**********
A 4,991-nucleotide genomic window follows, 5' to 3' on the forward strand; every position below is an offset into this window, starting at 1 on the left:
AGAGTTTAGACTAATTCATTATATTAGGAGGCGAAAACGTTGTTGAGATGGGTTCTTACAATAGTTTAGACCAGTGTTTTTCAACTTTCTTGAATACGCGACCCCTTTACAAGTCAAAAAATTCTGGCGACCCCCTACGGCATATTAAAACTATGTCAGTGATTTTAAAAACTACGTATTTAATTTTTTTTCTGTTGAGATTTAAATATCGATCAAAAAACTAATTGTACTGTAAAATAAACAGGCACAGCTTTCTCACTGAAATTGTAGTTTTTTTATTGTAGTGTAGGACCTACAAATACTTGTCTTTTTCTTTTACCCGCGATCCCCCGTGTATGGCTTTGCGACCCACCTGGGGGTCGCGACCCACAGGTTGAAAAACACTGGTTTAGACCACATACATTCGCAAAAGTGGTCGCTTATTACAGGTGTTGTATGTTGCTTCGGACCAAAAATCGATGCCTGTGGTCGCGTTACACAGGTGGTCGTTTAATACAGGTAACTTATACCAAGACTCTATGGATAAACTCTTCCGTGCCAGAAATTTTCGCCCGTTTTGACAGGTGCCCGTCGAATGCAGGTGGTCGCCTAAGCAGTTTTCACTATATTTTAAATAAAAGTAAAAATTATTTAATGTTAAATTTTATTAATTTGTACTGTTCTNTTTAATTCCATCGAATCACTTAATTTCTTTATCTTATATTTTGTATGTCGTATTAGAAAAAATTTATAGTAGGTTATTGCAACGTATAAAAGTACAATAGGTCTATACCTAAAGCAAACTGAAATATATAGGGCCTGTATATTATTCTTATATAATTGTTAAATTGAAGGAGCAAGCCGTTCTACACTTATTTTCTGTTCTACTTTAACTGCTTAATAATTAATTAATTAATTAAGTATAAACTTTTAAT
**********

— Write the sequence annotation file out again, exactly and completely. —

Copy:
A 4,991-nucleotide genomic window follows, 5' to 3' on the forward strand; every position below is an offset into this window, starting at 1 on the left:
AGAGTTTAGACTAATTCATTATATTAGGAGGCGAAAACGTTGTTGAGATGGGTTCTTACAATAGTTTAGACCAGTGTTTTTCAACTTTCTTGAATACGCGACCCCTTTACAAGTCAAAAAATTCTGGCGACCCCCTACGGCATATTAAAACTATGTCAGTGATTTTAAAAACTACGTATTTAATTTTTTTTCTGTTGAGATTTAAATATCGATCAAAAAACTAATTGTACTGTAAAATAAACAGGCACAGCTTTCTCACTGAAATTGTAGTTTTTTTATTGTAGTGTAGGACCTACAAATACTTGTCTTTTTCTTTTACCCGCGATCCCCCGTGTATGGCTTTGCGACCCACCTGGGGGTCGCGACCCACAGGTTGAAAAACACTGGTTTAGACCACATACATTCGCAAAAGTGGTCGCTTATTACAGGTGTTGTATGTTGCTTCGGACCAAAAATCGATGCCTGTGGTCGCGTTACACAGGTGGTCGTTTAATACAGGTAACTTATACCAAGACTCTATGGATAAACTCTTCCGTGCCAGAAATTTTCGCCCGTTTTGACAGGTGCCCGTCGAATGCAGGTGGTCGCCTAAGCAGTTTTCACTATATTTTAAATAAAAGTAAAAATTATTTAATGTTAAATTTTATTAATTTGTACTGTTCTNTTTAATTCCATCGAATCACTTAATTTCTTTATCTTATATTTTGTATGTCGTATTAGAAAAAATTTATAGTAGGTTATTGCAACGTATAAAAGTACAATAGGTCTATACCTAAAGCAAACTGAAATATATAGGGCCTGTATATTATTCTTATATAATTGTTAAATTGAAGGAGCAAGCCGTTCTACACTTATTTTCTGTTCTACTTTAACTGCTTAATAATTAATTAATTAATTAAGTATAAACTTTTAAT